“It’s been a little stressful just because of the whole thing. It makes you a little anxious with [the] coronavirus, and when we are going to get back to normal too… but it hasn’t been overwhelming,” Radhakrishnan said. “Teachers understand that this is new for us, especially freshmen, since it’s our first year.”
Both staff and students must work to learn effective methods of navigating a completely online curriculum. Bavis emphasizes that teachers are prioritizing an easygoing and understanding mindset now more than ever.
“One of the benefits is how amazing and flexible our teachers are in this environment. It’s one thing to be a masterful teacher, in their element, doing their thing, doing very high-level instruction, but the ability to transition as much and as well as they have [is totally different],” Bavis says.
While teachers are striving to be considerate of students, some feel a level of sympathy is not reciprocated by the administration.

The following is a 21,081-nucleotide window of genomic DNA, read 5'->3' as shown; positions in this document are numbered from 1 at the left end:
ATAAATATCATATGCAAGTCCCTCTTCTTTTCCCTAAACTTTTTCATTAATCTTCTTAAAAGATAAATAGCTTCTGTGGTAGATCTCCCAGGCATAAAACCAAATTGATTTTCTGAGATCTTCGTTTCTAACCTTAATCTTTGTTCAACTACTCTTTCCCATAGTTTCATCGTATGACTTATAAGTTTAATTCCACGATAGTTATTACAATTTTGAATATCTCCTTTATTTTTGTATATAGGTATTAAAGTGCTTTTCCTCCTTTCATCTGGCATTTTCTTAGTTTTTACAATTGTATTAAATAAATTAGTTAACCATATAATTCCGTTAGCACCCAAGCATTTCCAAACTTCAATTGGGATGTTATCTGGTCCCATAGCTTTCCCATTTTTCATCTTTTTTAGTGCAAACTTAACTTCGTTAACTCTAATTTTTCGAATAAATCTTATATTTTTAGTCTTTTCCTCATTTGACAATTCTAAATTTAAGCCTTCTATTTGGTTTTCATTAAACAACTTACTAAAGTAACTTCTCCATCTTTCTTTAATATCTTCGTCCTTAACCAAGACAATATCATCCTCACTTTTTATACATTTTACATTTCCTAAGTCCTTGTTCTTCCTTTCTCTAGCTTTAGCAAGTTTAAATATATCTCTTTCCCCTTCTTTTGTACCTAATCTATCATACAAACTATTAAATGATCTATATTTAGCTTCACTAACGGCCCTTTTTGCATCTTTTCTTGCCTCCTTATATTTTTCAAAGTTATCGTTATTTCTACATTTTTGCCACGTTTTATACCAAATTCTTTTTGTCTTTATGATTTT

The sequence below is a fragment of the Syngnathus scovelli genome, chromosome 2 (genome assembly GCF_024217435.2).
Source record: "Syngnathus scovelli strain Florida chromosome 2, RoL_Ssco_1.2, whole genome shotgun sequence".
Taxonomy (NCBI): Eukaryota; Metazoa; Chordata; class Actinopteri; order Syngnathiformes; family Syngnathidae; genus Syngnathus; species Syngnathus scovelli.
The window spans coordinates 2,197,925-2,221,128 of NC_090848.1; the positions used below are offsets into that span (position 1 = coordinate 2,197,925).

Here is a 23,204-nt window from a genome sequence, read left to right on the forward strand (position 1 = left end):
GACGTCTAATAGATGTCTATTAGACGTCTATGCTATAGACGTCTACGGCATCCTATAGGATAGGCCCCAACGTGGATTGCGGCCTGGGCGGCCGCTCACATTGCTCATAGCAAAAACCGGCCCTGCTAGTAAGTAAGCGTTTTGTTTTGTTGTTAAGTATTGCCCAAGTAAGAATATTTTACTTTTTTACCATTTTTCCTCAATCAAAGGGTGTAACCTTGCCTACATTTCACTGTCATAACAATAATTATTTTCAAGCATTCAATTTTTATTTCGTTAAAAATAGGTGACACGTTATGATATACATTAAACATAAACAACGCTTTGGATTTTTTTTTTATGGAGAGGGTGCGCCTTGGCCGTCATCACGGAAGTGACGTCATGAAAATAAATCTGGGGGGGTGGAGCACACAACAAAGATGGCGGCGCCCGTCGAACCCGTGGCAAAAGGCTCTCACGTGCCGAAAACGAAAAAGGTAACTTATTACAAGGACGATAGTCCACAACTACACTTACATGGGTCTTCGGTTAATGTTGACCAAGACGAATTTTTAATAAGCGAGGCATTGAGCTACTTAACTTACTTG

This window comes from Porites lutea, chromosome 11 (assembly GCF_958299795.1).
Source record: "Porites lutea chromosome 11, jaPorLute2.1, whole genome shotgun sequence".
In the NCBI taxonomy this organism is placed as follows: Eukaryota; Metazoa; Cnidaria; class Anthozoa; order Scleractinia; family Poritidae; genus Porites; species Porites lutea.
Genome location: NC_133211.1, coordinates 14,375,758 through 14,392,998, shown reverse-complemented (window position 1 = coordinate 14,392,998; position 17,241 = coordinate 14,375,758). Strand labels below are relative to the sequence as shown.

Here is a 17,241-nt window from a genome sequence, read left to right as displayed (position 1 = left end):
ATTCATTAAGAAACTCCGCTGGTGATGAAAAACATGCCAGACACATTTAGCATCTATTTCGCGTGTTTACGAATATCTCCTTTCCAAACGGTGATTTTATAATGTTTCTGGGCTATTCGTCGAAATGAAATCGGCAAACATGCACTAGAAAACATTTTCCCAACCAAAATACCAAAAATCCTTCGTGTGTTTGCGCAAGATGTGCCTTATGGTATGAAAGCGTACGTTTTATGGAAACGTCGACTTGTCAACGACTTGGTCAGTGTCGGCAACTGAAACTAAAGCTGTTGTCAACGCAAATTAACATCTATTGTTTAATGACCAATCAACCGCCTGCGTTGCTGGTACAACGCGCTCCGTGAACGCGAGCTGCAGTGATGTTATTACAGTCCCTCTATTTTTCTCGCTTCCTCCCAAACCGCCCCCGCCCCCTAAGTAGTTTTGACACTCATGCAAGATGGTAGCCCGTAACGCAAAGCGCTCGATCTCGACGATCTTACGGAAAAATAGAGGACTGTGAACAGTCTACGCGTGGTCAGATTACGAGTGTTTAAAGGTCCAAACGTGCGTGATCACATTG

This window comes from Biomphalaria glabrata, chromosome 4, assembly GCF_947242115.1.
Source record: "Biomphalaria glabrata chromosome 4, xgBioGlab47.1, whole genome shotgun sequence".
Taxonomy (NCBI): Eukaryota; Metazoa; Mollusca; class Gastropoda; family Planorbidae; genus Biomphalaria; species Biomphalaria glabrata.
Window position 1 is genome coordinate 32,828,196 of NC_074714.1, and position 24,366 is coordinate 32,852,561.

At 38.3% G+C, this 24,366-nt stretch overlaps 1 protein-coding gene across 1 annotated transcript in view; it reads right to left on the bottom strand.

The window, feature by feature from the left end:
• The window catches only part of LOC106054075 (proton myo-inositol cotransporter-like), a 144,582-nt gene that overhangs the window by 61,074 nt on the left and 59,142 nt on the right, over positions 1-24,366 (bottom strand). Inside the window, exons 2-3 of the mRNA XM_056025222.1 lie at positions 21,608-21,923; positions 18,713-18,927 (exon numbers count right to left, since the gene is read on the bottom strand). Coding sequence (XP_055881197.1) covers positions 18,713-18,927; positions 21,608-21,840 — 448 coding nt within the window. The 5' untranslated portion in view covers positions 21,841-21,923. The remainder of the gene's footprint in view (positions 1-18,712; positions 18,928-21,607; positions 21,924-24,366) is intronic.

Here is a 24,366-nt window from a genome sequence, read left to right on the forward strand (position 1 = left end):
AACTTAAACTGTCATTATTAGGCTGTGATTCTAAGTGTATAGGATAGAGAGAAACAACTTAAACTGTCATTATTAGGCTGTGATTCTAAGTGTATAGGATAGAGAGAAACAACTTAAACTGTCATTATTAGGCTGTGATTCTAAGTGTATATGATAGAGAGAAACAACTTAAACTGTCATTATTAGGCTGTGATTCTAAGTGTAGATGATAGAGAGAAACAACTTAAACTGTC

“I am working more than ever, I go to bed so late. Before, I could go to class and say ‘Today, we’re going to learn about Hernan Cortez,’ everything is in [my head], so I can just go, boom, read to you guys and discuss,” Niharra explains. “Right now… in order to do a good job, I have to do recordings of entire classes, feedback, explanations. We’re available nearly 24/7, accepting assignments at all times, and sometimes it feels like there is an expectation of immediate response, grading of a late turned-in assignment and the like. It does not feel the same on our side, that teachers are being cut any slack.”
Regardless of teaching experience, the limitations of e-learning have burdened all teachers with an extensive workload as they attempt to effectively deliver education through a computer screen. This workload becomes even more intense given the disintegration of the divide between the personal and the academic.
“The hardest part for me, transitioning to e-learning, is balancing the expectations to do that well for all my students and balancing the well-being and education of my daughter here in my home,” Belgrade says.